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Purpose of This CD

To properly manage our nation's coastal resources, we must first understand the coastal zone. Accurate beach surveying is an important component of management, but this basic surveying information can be difficult to obtain. Shorelines are constantly changing in response to wind, waves, hurricanes, beach nourishment, and development. Beach survey data must be accurate and easy to update, because this information is what many states use to both determine where development can take place and assess post-storm damages.

The goal of NOAA's Coastal Services Center is to bring new technology to coastal zone managers. "New Technologies for Coastal Mapping" was developed by the Coastal Remote Sensing Program of NOAA's Coastal Services Center. The Center is adapting technology developed by NASA to map polar ice caps to benefit coastal zone managers. NASA remote sensing systems can greatly enhance the amount of data available to coastal managers to assess current beaches and shorelines. This information is highly accurate, cost effective, and soon will be widely available. Product developers at the Center are adapting this technology to many other uses, such as mapping buildings, erosion control structures, piers, and roads.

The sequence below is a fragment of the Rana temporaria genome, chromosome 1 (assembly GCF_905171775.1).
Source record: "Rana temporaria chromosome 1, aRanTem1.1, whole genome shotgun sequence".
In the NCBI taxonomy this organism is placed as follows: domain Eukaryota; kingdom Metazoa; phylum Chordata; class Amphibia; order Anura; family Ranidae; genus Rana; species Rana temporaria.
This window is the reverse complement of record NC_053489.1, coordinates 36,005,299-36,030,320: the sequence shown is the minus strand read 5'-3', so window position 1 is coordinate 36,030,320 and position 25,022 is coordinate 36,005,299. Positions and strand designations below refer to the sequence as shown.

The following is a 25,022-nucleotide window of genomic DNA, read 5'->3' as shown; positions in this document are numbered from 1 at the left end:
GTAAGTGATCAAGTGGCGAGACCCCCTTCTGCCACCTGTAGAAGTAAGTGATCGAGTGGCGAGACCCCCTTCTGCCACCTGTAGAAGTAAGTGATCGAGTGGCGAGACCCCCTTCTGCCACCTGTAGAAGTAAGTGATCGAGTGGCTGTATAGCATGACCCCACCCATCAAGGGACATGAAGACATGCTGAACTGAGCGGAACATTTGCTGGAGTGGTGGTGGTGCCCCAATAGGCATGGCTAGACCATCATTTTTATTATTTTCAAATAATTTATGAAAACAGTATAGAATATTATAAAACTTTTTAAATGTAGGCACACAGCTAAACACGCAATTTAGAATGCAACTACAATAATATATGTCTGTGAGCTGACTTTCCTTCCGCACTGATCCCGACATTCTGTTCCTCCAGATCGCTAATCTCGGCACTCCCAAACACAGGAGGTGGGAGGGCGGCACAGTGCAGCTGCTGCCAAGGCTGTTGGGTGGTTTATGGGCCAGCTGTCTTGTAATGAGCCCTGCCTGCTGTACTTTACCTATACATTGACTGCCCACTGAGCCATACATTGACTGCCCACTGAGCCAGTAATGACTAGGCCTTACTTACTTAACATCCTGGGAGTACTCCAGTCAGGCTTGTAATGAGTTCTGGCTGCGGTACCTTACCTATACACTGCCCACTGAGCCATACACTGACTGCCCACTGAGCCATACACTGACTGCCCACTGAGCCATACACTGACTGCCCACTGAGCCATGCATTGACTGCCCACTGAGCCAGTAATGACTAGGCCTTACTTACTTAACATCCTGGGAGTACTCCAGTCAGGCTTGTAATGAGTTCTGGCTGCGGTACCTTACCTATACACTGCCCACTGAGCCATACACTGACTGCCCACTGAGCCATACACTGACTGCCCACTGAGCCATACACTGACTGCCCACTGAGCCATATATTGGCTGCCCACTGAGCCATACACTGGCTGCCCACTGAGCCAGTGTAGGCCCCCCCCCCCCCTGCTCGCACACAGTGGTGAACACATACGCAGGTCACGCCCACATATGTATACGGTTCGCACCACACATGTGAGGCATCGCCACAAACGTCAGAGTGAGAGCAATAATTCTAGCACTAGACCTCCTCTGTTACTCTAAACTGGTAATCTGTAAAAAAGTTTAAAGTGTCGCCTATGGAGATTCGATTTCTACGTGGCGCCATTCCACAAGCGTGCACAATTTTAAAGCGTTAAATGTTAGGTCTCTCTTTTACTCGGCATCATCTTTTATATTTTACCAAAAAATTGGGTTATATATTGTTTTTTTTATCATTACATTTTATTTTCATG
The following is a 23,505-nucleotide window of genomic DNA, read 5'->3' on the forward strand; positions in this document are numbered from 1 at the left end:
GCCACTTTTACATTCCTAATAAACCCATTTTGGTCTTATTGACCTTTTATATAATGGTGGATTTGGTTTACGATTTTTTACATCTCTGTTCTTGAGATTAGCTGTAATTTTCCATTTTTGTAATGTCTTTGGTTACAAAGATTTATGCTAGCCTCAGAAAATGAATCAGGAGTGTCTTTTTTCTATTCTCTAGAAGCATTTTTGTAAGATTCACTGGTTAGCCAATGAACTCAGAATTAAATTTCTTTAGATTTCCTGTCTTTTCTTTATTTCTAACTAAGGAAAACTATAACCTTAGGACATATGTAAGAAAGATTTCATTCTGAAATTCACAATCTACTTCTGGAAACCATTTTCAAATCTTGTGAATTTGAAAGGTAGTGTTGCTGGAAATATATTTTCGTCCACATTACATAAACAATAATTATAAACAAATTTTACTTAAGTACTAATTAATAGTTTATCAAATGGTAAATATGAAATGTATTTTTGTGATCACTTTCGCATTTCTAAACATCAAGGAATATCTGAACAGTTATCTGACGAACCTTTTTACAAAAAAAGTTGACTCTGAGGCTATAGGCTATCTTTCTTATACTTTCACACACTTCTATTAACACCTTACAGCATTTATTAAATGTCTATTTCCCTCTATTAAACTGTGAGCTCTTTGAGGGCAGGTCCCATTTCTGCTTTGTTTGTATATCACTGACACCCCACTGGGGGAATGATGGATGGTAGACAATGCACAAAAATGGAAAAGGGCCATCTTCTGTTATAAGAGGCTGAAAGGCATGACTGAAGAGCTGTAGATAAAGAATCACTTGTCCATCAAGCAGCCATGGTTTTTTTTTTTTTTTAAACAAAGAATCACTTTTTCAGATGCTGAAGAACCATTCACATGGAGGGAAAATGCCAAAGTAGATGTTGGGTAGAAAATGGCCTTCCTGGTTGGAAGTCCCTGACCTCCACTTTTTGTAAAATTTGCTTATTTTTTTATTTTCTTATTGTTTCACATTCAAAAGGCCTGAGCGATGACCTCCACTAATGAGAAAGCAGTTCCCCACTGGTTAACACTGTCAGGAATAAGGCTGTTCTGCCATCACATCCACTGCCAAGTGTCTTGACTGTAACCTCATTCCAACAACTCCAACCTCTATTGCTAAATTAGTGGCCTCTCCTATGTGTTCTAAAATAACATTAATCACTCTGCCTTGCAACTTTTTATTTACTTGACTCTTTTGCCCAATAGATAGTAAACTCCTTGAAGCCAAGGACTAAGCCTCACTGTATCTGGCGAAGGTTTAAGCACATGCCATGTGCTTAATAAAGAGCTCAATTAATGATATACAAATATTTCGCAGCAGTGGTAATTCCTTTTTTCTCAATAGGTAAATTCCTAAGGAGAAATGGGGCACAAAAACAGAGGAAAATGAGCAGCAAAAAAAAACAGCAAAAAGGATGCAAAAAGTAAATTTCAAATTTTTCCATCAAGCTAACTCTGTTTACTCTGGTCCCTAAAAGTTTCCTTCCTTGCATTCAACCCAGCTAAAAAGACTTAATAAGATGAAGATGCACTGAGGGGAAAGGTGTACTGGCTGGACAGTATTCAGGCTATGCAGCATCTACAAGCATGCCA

Aircraft laser beach mapping and satellite hurricane observations are the two primary remote sensing applications profiled in this CD. These technologies provide data regarding high resolution coastal topography, hurricane impacts, ocean turbidity, and sea-surface temperature. Educational information and satellite imagery depicting hurricanes that hit the eastern seaboard and Gulf of Mexico in the past decade are also included.

This CD illustrates an important role that remote sensing can play for coastal zone managers. These professionals are encouraged to contact the Coastal Services Center to investigate partnering in this coastal mapping effort. The Center is soliciting reactions from coastal states regarding both use of this data and the Center's coastal remote sensing efforts.

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